I have a feeling it's going full cycle, and the next stage after that will be a type of revamped animism. Maybe it'll have a different name, like environmentalism.

I disagree that we have to consider this evolution of philosophy cyclical. But all things are possible.

[/b]

Or, respectfully, we have become so self aware that we naturally assume WE are god, just as Leonardo has stated. Even though we have answers for an infinitesimally few of our questions. I think it is a natural evolution in the sense that we have become "puffed up" with our pitiable cache of knowledge and therefore we have brought truth to Paul's statement to the Romans - Romans 1:22:Professing themselves to be wise, they became fools.

As a species we choose our own wisdom over what has been provided by God. Once the dust settles on our last great war against each other, God will return to enforce His will on the remnant. If He didn't we would perish. Proof of this is that it is written that humanity will attempt to make war with God Himself.

Considering the direction the world is heading in and the weapons we have at our disposal, I don't find those predictions too difficult to believe in.

I did not suggest we would make ourselves our own god because I believe we overflow with our own hubris, and then.

We make ourselves our own god because we realise the rules we live by come from us - rather than be ascribed to originating from some nonhuman agency. If we as a species perish - it will be because of ourselves, not because some deity has lost patience with us. If we survive, it is because of ourselves, not because of being 'rescued' by an imagined saviour.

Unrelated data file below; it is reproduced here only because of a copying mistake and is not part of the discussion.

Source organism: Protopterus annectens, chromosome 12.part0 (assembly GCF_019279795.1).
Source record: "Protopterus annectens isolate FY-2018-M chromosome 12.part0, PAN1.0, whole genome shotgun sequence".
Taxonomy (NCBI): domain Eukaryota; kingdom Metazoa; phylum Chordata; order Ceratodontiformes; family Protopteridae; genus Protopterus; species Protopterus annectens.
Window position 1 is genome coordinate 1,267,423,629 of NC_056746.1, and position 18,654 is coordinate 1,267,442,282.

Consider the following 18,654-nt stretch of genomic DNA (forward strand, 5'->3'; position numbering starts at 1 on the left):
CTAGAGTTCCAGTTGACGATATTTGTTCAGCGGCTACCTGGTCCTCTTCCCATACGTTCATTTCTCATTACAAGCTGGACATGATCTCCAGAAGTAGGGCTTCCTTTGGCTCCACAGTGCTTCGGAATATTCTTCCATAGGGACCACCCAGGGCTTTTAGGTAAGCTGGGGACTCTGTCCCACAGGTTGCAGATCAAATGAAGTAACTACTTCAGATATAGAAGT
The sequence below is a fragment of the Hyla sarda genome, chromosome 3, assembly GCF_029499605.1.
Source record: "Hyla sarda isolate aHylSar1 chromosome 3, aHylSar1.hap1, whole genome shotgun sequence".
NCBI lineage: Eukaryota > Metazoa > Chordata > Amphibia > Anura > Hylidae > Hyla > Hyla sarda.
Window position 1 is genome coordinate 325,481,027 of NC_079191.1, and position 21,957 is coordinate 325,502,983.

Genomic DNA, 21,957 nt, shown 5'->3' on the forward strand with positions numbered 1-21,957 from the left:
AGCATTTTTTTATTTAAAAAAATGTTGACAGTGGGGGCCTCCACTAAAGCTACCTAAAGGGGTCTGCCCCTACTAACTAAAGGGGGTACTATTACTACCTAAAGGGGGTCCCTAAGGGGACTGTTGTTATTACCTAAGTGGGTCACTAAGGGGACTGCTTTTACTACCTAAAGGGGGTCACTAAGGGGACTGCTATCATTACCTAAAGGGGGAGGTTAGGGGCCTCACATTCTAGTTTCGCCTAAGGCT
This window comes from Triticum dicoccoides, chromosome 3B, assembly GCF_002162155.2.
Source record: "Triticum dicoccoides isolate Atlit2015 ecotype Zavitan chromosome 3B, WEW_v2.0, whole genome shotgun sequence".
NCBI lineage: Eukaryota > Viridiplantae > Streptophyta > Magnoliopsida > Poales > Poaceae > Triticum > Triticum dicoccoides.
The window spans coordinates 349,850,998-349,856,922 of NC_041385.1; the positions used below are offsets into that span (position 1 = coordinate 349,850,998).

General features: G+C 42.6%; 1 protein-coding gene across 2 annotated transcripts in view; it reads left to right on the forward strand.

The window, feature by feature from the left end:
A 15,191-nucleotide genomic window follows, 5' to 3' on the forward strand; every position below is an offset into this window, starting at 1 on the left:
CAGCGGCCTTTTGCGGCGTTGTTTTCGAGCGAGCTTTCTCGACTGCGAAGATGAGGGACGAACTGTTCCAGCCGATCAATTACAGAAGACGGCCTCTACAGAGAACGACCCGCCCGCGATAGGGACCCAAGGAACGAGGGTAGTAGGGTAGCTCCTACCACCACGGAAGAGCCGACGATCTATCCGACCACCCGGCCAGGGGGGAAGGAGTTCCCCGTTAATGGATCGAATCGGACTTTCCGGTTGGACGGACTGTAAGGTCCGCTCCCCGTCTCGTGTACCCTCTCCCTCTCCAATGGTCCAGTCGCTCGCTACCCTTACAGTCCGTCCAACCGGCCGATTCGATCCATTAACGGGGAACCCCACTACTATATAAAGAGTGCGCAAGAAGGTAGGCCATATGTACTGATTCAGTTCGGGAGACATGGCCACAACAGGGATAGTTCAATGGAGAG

Our destiny lies within ourselves, not in what we imagine to exist so as to ease our fears of what might lie outside the light of the fire.

Edited by Leonardo

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Posted (edited)

When the human race was young spirits were legion and numberless, and controlled every aspect of life and nature. Later this changed, and in the classical civilisations we have a dozen or so named gods with distinct personalities elevated above the myriad spirits and accorded special status. Later still these were whittled down to just one, with the others demoted to be his helpers. So from an uncountable multitude we went to a dozen or so, then one, and the next logical stage was none at all, or atheism. Perhaps these are all natural stages in our evolution and progression as a species. What's next?

That's a fine observation, but I don't believe the evolution of spiritual beliefs is natural, or cyclical. I believe the increase in atheistic, or at least nonreligious, beliefs in the West is the result of safety and prosperity. People no longer feel a need to be "held back" by religion (which in the West's case has been relatively restrictive of certain behaviors), and want to live by [many of] their animal instincts. They can afford to abandon their religious beliefs, and the strength and hope that come with them. If the West were to return to 2nd century levels of wealth and security, I think most would become religious again.